What birth control options can I use after I deliver? What about if I'm breastfeeding?


The condom can be used if you are or aren't breastfeeding. If you are not in a monogamous relationship and there is a chance that your partner has other partners, you MUST use a condom to protect yourself against sexually transmitted disease. The condom is also used to protect against pregnancy. If it slips off or breaks you can still take the morning after pill (Plan B one step) even if you are breastfeeding.

Both of these methods are effective against pregnancy but both need to be fit for size and therefore cannot be fit until 6 weeks postpartum. Both are fine if you are or aren't breastfeeding.

The progestin only mini pill, Depo provera and Etonorgestrel implants can be used as contraceptive methods right after delivery in women who are not breastfeeding. There is some controversy about using these methods immediately after delivery in breastfeeding women, but in general their use is approved right after delivery in breastfeeding women.

The copper IUD (Paragard IUD) can be placed within 10 minutes after delivery of your placenta if you have a vaginal delivery or a cesarean section, and it is totally safe to use if you are breastfeeding or if you aren't. There is however, a higher risk of expulsion and uterine perforation if you place the IUD immediately postpartum as opposed to waiting until 6 weeks postpartum, where these risks are much lower.

Progesterone releasing IUDs can also be placed immediately postpartum, (Mirena or Skyla) but there are some theoretic concerns that the IUD mechanism can be damaged by postpartum insertion by hand as opposed to the way it is inserted at the 6 week postpartum check up ensheathed in its typical inserter.

OCPs should not be initiated in any postpartum woman, whether breastfeeding or not, prior to 21 days after delivery due to the increased risk of blood clots in women who are postpartum. These blood clots can occur in the leg or lung or other vital organs and can be life threatening, and we will not initiate the combined pill prior to 4 weeks postpartum, and then only in women who do not have extra risk factors (extra risk factors include BMI greater than 30, history of post partum hemorrhage, history of cesarean section, age greater than 35 or a history of preeclampsia). In women with the above risk factors who have no actual contra indications to the pill, you should wait until 6 weeks postpartum to start the pill.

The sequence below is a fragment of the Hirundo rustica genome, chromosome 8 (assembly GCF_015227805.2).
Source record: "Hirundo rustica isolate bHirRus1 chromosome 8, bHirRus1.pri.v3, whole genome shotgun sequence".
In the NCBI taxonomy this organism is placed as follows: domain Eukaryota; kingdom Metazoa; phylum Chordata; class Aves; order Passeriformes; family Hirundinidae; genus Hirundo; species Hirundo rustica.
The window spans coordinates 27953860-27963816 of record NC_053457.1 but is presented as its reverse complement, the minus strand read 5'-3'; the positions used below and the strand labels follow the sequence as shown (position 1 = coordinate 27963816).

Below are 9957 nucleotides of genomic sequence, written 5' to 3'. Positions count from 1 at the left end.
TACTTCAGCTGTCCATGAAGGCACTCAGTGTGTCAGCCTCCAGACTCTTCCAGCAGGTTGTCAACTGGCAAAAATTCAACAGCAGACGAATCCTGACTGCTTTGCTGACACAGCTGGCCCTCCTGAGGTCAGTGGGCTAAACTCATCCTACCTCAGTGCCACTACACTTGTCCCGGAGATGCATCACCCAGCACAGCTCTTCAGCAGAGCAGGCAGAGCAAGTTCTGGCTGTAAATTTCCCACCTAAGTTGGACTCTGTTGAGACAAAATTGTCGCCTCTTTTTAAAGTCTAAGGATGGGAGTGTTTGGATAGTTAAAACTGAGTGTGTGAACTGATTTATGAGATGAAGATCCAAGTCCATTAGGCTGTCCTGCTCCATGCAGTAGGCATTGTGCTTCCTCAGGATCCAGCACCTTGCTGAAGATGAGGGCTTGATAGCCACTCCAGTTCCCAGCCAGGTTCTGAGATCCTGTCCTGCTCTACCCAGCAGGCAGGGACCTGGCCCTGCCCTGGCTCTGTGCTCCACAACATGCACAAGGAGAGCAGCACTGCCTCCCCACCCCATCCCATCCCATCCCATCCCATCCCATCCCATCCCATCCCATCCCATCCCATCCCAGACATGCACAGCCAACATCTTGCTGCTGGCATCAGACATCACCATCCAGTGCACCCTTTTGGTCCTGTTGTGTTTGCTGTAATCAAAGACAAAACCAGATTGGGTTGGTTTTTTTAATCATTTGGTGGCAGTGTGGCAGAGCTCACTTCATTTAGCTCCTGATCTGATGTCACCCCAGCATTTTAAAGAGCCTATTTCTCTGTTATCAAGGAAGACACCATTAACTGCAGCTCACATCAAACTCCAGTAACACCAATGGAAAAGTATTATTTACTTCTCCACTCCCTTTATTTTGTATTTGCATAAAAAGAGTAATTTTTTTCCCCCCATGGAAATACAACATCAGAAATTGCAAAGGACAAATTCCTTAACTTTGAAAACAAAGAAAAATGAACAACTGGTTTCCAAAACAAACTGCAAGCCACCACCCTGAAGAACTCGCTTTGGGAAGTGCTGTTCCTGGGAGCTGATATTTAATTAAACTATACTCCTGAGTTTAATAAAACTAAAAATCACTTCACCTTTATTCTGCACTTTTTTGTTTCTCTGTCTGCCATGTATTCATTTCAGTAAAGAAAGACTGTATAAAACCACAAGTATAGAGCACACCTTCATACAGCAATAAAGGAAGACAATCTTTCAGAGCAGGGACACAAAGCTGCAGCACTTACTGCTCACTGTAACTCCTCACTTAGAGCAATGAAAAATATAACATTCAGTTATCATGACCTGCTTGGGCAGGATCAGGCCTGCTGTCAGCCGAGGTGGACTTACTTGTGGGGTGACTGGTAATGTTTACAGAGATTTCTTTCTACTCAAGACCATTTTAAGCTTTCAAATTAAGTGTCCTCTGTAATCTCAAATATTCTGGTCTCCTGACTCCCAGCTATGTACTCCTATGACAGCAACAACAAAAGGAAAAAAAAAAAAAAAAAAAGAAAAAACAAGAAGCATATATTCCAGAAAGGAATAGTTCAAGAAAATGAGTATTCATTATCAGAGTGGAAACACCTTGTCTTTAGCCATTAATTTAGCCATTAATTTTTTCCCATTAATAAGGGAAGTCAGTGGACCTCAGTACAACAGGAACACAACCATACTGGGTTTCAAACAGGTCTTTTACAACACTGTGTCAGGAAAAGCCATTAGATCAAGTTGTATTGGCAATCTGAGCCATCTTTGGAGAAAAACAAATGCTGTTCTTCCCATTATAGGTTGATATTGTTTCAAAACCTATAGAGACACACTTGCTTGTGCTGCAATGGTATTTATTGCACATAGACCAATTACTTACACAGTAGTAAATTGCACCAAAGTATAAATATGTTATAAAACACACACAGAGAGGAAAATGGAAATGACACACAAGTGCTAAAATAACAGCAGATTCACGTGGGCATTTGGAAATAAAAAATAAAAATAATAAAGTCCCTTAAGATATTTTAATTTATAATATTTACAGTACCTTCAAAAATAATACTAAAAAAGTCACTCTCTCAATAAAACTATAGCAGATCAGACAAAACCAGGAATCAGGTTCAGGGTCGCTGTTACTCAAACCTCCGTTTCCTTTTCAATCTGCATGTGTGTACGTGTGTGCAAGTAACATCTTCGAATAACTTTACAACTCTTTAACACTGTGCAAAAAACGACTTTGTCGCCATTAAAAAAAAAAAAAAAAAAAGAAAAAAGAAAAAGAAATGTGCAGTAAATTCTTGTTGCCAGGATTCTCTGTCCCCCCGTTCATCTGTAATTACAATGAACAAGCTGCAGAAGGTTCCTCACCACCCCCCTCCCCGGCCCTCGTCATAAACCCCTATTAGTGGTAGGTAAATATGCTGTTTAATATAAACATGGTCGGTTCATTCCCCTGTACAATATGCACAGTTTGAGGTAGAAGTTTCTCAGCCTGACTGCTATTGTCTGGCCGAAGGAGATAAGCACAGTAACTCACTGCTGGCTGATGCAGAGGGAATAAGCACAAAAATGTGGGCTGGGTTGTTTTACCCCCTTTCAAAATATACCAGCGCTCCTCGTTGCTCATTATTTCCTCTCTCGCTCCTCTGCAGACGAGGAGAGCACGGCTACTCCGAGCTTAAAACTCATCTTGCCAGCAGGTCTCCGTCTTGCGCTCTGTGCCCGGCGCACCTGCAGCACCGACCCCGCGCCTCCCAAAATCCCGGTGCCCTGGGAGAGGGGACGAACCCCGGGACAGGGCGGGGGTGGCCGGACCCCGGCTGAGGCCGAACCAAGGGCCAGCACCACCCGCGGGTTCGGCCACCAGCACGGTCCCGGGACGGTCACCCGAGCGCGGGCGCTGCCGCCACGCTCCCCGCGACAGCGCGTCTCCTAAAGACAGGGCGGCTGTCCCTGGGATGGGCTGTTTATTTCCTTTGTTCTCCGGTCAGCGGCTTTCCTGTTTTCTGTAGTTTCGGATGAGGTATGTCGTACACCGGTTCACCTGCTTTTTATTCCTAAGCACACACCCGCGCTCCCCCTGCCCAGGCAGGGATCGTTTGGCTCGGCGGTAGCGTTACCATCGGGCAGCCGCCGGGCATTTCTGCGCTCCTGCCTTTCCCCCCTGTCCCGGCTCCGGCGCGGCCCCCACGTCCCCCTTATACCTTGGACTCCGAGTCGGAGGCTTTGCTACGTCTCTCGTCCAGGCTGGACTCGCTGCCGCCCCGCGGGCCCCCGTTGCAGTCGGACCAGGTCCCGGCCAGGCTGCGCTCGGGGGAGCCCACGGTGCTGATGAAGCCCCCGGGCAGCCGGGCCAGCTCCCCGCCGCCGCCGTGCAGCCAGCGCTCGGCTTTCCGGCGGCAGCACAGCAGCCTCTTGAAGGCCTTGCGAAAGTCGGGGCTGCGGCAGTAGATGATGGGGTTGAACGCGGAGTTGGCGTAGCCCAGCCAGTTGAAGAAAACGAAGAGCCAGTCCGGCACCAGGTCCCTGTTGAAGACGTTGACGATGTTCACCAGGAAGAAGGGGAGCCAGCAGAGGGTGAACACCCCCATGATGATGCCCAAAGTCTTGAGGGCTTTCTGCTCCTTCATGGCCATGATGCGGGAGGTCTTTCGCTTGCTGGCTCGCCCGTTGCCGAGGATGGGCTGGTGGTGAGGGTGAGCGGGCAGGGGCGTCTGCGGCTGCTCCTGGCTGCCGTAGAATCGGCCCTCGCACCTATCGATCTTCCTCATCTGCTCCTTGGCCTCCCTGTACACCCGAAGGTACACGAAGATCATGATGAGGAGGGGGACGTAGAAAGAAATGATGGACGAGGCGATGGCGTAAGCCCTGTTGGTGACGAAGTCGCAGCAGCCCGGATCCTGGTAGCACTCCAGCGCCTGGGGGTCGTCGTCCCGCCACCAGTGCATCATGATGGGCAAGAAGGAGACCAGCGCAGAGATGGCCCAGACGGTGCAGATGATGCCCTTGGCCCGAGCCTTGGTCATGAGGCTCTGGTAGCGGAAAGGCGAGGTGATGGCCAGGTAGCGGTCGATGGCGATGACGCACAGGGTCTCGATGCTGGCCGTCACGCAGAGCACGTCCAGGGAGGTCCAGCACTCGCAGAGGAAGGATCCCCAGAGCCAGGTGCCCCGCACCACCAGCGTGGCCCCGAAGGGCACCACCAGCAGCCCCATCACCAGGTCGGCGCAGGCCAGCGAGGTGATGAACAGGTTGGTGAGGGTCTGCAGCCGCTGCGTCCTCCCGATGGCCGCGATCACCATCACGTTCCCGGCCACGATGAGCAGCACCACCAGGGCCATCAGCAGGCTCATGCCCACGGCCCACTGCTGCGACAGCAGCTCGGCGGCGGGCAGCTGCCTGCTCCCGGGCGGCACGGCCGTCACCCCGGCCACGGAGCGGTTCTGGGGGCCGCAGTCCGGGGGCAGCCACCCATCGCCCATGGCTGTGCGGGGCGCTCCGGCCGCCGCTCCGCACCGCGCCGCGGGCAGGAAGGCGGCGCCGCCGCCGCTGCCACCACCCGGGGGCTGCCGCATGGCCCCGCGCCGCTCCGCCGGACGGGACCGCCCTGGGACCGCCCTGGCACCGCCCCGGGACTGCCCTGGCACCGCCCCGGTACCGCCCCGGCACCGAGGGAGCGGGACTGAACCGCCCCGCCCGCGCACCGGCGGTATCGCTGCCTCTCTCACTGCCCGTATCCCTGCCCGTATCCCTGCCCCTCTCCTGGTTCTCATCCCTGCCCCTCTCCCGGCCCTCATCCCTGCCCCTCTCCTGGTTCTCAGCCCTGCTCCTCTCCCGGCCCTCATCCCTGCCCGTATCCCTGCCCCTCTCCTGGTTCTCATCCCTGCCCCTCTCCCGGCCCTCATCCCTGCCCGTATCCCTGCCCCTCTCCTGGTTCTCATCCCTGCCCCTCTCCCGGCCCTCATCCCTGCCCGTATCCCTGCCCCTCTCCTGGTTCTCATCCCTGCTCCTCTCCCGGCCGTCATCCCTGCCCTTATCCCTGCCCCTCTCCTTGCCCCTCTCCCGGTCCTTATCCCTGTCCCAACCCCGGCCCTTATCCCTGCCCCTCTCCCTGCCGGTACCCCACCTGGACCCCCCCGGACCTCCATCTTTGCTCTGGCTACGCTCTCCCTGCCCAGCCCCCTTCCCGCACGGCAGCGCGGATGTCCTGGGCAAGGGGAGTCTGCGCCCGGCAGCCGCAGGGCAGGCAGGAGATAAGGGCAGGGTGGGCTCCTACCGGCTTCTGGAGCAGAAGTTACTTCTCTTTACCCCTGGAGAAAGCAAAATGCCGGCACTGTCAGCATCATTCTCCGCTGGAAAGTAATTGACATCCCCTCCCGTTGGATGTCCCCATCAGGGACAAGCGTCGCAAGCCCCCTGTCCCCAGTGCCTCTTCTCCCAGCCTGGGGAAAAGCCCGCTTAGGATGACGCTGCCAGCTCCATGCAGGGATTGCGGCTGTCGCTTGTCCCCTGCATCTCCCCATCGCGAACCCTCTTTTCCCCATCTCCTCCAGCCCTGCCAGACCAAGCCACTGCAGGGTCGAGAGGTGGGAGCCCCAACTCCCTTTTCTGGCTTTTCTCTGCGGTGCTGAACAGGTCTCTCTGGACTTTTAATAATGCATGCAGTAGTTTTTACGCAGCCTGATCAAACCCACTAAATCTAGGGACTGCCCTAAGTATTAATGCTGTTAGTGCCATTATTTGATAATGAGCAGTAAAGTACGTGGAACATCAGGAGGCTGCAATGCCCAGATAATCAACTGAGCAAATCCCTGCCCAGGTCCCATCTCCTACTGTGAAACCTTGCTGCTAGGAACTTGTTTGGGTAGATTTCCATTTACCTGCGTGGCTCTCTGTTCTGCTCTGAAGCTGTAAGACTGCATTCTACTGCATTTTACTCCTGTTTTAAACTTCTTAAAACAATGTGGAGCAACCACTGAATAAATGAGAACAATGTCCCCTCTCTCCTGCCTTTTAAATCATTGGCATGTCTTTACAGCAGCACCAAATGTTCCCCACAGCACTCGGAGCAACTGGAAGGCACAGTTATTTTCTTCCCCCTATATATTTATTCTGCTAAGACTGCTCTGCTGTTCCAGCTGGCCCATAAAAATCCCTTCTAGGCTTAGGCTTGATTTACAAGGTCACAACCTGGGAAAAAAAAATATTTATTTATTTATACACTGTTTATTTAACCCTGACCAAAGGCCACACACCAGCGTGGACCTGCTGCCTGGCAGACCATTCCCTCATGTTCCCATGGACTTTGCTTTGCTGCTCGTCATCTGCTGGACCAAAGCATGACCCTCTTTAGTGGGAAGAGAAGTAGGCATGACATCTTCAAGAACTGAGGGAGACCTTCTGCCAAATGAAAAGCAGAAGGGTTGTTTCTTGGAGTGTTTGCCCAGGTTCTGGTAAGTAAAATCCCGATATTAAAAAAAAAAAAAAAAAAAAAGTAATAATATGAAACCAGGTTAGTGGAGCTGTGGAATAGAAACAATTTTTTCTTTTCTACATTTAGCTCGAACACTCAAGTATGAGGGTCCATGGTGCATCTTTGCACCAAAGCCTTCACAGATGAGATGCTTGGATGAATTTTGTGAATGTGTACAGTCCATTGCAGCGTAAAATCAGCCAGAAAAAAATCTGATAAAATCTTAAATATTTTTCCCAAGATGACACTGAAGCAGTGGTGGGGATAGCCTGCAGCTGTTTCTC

If you are breastfeeding, it is better to use the progesterone only mini pill as opposed to the combined pill because of the theoretic risk that the combined pill can decrease your milk supply. Once you have established a good milk supply (after 3-6 months) you can consider switching to the combined pill. It is in no way harmful to the baby.

Postpartum tubal ligation done within 24 hours of delivery, or tubal ligation done at the time of cesarean section are highly effective.

Wendy Fried, M.D., FACOG, FACS, is an OB/Gyn with Northern Obstetrics and Gynecology, PC in North Hills, New York

Disclaimer: The information provided in this document is for educational purposes only. It is not medical advice and is not intended as a substitute for medical advice. Only your own physician knows all the important details of your specific medical and personal history and should be the only one to give you advice regarding your own medical care. You should never disregard medical advice or delay seeking medical advice or treatment because of something you have read herein. If you have any questions whatsoever about your medical health or believe you have a medical problem or disease, you should contact your medical doctor or healthcare provider.